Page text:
Inspired by the original now housed in the British Museum, this object takes its name from its first owner in modern times, the art-lover and collector Edward Perry Warren (1860- 1928).
The British Museum's acquisition of the Warren Silver Cup in 1999 caused something of a stir when it was announced to the press as a result of its explicit homoerotic scenes. It is, in fact, a remarkably important and beautiful masterpiece of Roman art, created in the early 1st century AD and found in Bittir, near Jerusalem. Its scenes reflect the mores of the time and region in which it was created.
The cup was originally made up of five parts. The scenes on each side show two pairs of male lovers. On one side the erastes (older, active lover) is bearded and wears a wreath while the eromenos (younger 'beloved', passive) is a beardless youth. A servant tentatively comes through a door. In the background is a draped textile, and a kithara (lyre) resting on a chest. In the scene on the other side the erastes is beardless, while the eromenos is just a boy. Auloi (pipes) are suspended over the background textile, and folded textiles are lying on a chest. The surroundings suggest a cultured, Hellenized setting with music and entertainment.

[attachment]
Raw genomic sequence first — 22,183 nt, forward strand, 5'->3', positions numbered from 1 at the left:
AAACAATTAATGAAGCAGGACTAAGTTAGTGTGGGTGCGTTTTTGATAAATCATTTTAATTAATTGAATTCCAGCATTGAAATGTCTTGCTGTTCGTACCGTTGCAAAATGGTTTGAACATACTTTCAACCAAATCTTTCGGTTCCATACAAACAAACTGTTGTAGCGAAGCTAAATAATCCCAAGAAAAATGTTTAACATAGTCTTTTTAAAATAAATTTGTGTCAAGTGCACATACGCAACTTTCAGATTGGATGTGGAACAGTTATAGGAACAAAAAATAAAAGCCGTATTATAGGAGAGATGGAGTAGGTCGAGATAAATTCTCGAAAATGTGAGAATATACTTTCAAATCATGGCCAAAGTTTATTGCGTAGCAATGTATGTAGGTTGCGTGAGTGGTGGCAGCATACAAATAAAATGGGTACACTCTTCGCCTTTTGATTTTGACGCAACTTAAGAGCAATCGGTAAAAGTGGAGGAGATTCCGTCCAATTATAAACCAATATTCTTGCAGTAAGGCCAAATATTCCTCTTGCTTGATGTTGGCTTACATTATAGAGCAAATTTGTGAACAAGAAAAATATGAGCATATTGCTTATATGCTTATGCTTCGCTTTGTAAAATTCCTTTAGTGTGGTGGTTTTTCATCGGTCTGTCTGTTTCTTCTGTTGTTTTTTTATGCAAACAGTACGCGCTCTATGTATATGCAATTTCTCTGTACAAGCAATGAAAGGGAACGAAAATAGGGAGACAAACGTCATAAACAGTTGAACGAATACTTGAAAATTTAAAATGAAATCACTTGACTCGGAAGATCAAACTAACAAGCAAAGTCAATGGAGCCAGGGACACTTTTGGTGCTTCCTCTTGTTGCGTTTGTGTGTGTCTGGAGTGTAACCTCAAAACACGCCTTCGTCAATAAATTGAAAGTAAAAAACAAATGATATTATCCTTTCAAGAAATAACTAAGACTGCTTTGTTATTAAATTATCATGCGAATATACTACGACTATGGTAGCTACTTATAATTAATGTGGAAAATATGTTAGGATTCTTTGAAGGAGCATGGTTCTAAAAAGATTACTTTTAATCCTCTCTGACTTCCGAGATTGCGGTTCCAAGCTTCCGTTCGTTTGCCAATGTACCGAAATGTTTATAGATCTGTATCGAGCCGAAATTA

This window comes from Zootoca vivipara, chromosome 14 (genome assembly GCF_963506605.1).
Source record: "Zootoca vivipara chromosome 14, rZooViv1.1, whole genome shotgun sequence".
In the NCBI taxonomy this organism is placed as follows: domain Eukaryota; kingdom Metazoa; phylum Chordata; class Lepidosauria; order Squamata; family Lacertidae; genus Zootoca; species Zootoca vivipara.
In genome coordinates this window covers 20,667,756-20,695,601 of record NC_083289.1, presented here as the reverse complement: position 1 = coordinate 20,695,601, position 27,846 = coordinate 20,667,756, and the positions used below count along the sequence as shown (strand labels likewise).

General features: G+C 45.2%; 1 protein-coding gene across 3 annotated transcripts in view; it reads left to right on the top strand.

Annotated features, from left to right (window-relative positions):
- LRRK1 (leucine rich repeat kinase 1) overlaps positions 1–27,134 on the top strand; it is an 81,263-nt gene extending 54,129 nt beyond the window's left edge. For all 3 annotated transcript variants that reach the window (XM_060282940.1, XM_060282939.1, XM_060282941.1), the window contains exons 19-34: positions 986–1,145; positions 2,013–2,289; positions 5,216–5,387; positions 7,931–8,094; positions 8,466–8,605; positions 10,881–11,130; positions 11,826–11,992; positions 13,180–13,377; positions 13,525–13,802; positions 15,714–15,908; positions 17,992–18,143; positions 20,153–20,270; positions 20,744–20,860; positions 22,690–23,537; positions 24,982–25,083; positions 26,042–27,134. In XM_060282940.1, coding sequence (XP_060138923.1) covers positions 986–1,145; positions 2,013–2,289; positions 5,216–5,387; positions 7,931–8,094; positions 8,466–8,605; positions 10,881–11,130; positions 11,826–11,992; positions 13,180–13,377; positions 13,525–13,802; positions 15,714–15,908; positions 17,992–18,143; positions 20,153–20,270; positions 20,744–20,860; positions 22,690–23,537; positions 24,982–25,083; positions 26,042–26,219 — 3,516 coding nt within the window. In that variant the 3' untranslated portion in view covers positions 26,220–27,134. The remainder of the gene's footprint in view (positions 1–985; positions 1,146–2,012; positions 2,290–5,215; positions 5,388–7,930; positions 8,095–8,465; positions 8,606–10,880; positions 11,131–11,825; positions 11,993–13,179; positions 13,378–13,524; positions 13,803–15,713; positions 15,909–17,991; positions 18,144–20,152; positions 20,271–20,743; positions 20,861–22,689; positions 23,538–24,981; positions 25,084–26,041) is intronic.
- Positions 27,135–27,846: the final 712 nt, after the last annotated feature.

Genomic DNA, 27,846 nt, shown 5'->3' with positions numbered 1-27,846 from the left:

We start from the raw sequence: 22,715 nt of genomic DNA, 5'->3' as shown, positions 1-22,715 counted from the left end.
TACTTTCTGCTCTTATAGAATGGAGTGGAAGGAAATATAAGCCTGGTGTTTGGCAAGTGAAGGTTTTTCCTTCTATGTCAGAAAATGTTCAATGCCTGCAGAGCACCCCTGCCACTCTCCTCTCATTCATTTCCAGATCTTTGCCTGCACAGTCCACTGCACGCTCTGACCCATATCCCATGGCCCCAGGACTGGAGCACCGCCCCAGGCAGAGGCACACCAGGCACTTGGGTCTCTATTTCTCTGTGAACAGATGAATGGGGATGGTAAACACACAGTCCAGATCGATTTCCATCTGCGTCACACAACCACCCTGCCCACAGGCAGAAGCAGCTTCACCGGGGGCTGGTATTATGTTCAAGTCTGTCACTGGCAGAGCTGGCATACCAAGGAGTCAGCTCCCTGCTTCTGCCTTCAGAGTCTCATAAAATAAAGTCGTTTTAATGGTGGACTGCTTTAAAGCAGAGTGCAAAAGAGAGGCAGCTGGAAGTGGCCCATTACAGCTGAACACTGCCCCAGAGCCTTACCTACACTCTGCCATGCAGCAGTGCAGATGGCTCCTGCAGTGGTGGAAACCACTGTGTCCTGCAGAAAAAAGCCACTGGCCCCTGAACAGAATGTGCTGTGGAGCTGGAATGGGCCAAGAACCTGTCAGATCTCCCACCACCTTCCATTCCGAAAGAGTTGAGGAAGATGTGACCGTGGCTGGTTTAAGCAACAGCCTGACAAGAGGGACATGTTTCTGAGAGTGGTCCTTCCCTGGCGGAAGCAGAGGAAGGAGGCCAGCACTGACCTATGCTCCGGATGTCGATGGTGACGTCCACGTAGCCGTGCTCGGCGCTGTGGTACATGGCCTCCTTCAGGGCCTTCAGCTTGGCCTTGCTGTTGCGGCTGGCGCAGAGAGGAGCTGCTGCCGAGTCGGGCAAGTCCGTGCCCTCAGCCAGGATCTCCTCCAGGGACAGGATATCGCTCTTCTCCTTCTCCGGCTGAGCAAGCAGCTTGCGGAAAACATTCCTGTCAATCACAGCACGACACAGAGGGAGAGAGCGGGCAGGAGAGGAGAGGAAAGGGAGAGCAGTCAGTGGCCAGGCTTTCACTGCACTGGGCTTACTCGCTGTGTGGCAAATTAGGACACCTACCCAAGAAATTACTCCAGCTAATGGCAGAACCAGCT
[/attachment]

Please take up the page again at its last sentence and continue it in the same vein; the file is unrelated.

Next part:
Representations of sexual acts are widely found in Roman art, on glass and pottery vessels, terracotta lamps and wall-paintings in both public and private buildings. They were thus commonly seen by both sexes, and all sections of society. The Romans had no concept of, or word for, homosexuality, while in the Greek world the partnering of older men with youths was an accepted element of education. The Warren Cup reflects the customs and attitudes of this historical context, and provides us with an important insight into the culture that made and used it.